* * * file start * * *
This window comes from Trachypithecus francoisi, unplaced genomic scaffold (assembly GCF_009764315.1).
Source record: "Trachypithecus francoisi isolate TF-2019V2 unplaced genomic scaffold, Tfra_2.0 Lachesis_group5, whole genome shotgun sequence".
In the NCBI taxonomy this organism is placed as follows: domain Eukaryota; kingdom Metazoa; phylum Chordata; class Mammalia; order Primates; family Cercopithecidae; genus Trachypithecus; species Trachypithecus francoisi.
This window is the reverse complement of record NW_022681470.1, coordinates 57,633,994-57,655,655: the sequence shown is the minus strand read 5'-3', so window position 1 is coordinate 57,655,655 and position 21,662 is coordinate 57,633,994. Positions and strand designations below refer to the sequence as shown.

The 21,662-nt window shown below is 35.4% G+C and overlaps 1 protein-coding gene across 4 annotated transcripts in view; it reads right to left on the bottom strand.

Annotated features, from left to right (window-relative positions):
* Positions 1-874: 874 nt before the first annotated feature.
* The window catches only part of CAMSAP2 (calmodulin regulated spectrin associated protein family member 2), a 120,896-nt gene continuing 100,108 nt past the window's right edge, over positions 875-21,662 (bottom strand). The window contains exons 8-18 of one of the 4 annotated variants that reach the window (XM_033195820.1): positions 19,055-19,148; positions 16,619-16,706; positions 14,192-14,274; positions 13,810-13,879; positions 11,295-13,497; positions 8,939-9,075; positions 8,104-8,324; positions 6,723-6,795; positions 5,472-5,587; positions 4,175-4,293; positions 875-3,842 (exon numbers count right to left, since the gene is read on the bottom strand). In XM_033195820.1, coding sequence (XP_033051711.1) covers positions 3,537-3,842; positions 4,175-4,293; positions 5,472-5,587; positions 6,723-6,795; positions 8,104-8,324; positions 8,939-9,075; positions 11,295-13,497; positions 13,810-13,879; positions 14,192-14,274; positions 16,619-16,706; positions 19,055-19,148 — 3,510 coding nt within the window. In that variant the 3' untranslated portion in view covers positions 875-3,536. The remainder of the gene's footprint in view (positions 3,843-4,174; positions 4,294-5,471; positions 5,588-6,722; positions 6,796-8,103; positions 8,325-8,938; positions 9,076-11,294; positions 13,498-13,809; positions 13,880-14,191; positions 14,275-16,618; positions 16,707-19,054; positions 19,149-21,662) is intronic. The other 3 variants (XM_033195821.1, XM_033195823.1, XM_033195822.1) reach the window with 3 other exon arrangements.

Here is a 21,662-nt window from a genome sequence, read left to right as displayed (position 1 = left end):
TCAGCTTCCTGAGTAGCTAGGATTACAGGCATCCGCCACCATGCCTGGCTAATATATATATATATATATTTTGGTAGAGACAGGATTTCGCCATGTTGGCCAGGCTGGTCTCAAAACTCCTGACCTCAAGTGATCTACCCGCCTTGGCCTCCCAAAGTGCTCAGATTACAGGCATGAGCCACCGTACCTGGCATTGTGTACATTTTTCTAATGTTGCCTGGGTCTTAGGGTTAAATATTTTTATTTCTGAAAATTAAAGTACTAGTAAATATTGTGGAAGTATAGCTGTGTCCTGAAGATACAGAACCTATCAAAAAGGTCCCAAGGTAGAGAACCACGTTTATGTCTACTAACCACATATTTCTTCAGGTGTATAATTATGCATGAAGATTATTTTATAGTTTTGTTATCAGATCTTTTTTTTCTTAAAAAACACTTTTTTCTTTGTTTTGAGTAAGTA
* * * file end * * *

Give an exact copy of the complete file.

This window comes from Trachypithecus francoisi, unplaced genomic scaffold (assembly GCF_009764315.1).
Source record: "Trachypithecus francoisi isolate TF-2019V2 unplaced genomic scaffold, Tfra_2.0 Lachesis_group5, whole genome shotgun sequence".
In the NCBI taxonomy this organism is placed as follows: domain Eukaryota; kingdom Metazoa; phylum Chordata; class Mammalia; order Primates; family Cercopithecidae; genus Trachypithecus; species Trachypithecus francoisi.
This window is the reverse complement of record NW_022681470.1, coordinates 57,633,994-57,655,655: the sequence shown is the minus strand read 5'-3', so window position 1 is coordinate 57,655,655 and position 21,662 is coordinate 57,633,994. Positions and strand designations below refer to the sequence as shown.

The 21,662-nt window shown below is 35.4% G+C and overlaps 1 protein-coding gene across 4 annotated transcripts in view; it reads right to left on the bottom strand.

Annotated features, from left to right (window-relative positions):
* Positions 1-874: 874 nt before the first annotated feature.
* The window catches only part of CAMSAP2 (calmodulin regulated spectrin associated protein family member 2), a 120,896-nt gene continuing 100,108 nt past the window's right edge, over positions 875-21,662 (bottom strand). The window contains exons 8-18 of one of the 4 annotated variants that reach the window (XM_033195820.1): positions 19,055-19,148; positions 16,619-16,706; positions 14,192-14,274; positions 13,810-13,879; positions 11,295-13,497; positions 8,939-9,075; positions 8,104-8,324; positions 6,723-6,795; positions 5,472-5,587; positions 4,175-4,293; positions 875-3,842 (exon numbers count right to left, since the gene is read on the bottom strand). In XM_033195820.1, coding sequence (XP_033051711.1) covers positions 3,537-3,842; positions 4,175-4,293; positions 5,472-5,587; positions 6,723-6,795; positions 8,104-8,324; positions 8,939-9,075; positions 11,295-13,497; positions 13,810-13,879; positions 14,192-14,274; positions 16,619-16,706; positions 19,055-19,148 — 3,510 coding nt within the window. In that variant the 3' untranslated portion in view covers positions 875-3,536. The remainder of the gene's footprint in view (positions 3,843-4,174; positions 4,294-5,471; positions 5,588-6,722; positions 6,796-8,103; positions 8,325-8,938; positions 9,076-11,294; positions 13,498-13,809; positions 13,880-14,191; positions 14,275-16,618; positions 16,707-19,054; positions 19,149-21,662) is intronic. The other 3 variants (XM_033195821.1, XM_033195823.1, XM_033195822.1) reach the window with 3 other exon arrangements.

Here is a 21,662-nt window from a genome sequence, read left to right as displayed (position 1 = left end):
TCAGCTTCCTGAGTAGCTAGGATTACAGGCATCCGCCACCATGCCTGGCTAATATATATATATATATATTTTGGTAGAGACAGGATTTCGCCATGTTGGCCAGGCTGGTCTCAAAACTCCTGACCTCAAGTGATCTACCCGCCTTGGCCTCCCAAAGTGCTCAGATTACAGGCATGAGCCACCGTACCTGGCATTGTGTACATTTTTCTAATGTTGCCTGGGTCTTAGGGTTAAATATTTTTATTTCTGAAAATTAAAGTACTAGTAAATATTGTGGAAGTATAGCTGTGTCCTGAAGATACAGAACCTATCAAAAAGGTCCCAAGGTAGAGAACCACGTTTATGTCTACTAACCACATATTTCTTCAGGTGTATAATTATGCATGAAGATTATTTTATAGTTTTGTTATCAGATCTTTTTTTTCTTAAAAAACACTTTTTTCTTTGTTTTGAGTAAGTA